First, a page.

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Safety of combination vaccines: perception versus reality

HALSEY, NEAL A. MD

The Pediatric Infectious Disease Journal: November 2001 - Volume 20 - Issue 11 - p S40-S44
Articles

Background. Combination vaccines contain multiple antigens to protect against several diseases simultaneously and have simplified the delivery of childhood immunizations. Children are healthier today because of the use of combination vaccines, and the United States is benefiting from record low numbers of vaccine-preventable diseases. Despite obvious benefits, concerns and misconceptions exist regarding the safety and efficacy of combination vaccines.

Methods. A review of the pediatric literature to dispel the common misperceptions and potential barriers to combining vaccines.

Results. Assurance that combination vaccines approved by the United States Food and Drug Administration undergo extensive testing will help to alleviate concerns regarding safety and efficacy of combination vaccines. Food and Drug Administration standards are rigorous and require that combination vaccines be as safe and effective as each component of the vaccine administered separately. Combination vaccines have been available for >50 years, and lessons learned during this time are continuously applied to the development and use of new products.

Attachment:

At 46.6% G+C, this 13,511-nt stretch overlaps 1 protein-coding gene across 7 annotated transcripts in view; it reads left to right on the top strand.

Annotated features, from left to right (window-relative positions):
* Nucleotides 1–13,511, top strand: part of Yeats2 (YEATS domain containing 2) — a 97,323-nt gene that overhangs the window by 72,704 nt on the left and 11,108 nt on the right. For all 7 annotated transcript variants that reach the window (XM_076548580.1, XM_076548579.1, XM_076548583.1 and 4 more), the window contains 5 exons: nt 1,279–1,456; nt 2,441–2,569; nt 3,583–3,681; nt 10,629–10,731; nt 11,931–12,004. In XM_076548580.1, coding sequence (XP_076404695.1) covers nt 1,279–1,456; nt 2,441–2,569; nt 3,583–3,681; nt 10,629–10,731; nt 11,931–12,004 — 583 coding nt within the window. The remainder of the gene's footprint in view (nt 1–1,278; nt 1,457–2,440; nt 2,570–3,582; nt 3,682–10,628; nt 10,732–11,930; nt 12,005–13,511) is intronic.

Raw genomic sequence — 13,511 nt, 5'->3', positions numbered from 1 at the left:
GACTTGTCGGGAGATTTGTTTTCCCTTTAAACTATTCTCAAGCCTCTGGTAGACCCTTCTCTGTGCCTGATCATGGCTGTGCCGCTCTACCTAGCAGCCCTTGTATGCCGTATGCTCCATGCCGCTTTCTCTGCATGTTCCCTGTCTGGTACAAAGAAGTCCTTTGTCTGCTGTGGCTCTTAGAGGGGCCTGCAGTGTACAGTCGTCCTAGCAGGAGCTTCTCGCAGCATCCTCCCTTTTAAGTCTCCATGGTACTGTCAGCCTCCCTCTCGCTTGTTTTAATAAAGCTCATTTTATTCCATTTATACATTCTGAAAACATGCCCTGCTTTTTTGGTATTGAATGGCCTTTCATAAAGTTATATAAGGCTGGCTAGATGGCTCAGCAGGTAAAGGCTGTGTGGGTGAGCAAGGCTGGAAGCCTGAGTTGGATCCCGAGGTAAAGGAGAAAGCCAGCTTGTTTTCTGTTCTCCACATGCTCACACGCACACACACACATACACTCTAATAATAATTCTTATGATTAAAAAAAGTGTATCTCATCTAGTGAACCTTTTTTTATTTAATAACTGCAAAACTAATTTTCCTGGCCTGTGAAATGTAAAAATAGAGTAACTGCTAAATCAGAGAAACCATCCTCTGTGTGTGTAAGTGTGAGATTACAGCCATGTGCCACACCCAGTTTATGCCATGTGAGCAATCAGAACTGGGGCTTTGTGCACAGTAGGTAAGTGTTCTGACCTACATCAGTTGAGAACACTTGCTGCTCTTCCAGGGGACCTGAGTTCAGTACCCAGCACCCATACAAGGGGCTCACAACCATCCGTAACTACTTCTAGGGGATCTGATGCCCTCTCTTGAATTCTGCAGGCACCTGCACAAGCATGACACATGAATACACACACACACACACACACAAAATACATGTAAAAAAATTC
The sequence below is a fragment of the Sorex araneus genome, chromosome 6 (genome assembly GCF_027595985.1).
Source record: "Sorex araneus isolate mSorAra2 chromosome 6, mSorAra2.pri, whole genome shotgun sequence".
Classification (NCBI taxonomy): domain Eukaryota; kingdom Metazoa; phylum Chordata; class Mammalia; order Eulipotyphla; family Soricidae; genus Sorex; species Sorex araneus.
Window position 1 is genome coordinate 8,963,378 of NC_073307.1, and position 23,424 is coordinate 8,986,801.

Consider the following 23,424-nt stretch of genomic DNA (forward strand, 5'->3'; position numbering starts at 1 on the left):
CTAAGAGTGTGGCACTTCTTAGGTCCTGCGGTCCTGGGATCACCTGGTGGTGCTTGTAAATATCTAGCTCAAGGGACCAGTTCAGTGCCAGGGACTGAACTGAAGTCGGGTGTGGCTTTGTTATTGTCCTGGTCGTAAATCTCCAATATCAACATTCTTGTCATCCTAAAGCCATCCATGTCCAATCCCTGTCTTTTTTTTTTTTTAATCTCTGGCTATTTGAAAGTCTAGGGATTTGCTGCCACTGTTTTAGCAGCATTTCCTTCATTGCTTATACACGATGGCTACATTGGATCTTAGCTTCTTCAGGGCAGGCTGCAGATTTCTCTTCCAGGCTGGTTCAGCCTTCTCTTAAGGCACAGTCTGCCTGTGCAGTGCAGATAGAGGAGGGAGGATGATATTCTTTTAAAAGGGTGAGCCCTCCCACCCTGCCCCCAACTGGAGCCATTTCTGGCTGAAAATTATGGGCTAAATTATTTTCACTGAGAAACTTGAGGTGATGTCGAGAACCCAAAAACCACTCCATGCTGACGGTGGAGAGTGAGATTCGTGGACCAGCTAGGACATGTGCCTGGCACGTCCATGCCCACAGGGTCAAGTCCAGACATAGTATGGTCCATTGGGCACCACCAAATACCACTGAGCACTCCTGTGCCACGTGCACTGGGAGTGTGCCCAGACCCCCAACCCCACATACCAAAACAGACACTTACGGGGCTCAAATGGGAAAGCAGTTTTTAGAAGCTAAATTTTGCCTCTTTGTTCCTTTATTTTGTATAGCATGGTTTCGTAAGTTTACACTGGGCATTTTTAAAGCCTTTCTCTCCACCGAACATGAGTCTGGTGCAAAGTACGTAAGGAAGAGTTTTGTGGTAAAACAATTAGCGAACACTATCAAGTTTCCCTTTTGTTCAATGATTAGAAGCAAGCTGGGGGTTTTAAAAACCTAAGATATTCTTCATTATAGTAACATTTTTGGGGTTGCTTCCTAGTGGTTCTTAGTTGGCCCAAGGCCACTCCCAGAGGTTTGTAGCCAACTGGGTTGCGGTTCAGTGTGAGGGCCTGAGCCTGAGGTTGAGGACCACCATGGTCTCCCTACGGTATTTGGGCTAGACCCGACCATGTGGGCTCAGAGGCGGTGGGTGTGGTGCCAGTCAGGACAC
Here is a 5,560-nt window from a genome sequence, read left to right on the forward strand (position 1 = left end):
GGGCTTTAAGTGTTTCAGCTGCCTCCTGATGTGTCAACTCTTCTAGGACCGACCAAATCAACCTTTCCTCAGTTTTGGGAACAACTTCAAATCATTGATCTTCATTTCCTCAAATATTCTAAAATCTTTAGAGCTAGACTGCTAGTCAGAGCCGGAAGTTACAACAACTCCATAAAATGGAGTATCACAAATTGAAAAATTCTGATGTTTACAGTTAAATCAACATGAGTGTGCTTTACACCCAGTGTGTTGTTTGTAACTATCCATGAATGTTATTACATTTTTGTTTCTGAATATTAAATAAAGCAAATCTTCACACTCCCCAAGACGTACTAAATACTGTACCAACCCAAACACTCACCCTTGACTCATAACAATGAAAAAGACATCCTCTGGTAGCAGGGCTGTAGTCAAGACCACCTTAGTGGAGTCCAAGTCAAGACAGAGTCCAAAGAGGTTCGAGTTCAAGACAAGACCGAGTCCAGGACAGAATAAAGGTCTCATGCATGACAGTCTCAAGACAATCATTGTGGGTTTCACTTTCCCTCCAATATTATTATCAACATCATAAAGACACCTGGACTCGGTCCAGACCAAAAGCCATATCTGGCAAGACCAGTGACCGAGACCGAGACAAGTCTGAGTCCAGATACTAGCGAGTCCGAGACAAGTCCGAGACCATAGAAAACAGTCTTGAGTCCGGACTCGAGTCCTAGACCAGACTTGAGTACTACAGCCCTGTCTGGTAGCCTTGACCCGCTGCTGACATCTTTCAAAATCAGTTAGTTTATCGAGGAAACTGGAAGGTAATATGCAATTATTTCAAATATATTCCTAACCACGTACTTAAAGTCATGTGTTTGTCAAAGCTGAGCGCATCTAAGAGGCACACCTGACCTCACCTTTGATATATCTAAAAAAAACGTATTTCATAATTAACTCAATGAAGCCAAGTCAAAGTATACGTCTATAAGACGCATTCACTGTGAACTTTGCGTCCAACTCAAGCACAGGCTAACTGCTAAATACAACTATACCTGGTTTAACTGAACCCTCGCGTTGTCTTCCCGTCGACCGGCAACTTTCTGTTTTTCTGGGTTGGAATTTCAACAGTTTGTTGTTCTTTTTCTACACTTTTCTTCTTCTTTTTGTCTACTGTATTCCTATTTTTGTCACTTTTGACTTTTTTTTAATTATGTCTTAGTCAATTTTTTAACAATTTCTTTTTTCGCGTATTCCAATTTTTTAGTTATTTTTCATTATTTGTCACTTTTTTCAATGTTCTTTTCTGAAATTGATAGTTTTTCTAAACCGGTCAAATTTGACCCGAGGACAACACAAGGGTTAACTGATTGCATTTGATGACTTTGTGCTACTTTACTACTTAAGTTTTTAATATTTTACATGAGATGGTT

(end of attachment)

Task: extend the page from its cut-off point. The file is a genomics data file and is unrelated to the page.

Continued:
Conclusions. Children will benefit from new combination vaccines because fewer injections will be required to protect against vaccine-preventable diseases, allowing for the introduction of new vaccines into the immunization schedule and prevention of additional diseases.

From the Institute for Vaccine Safety, The Johns Hopkins University, Baltimore, MD.

Address for reprints: Neal A. Halsey, M.D., Bloomberg School of Public Health, The Johns Hopkins University, 615 N. Wolfe Street, Room 5515, Baltimore, MD 21205. Fax 410-502-6733; E-mail nhalsey@jhsph.edu.

© 2001 Lippincott Williams & Wilkins, Inc.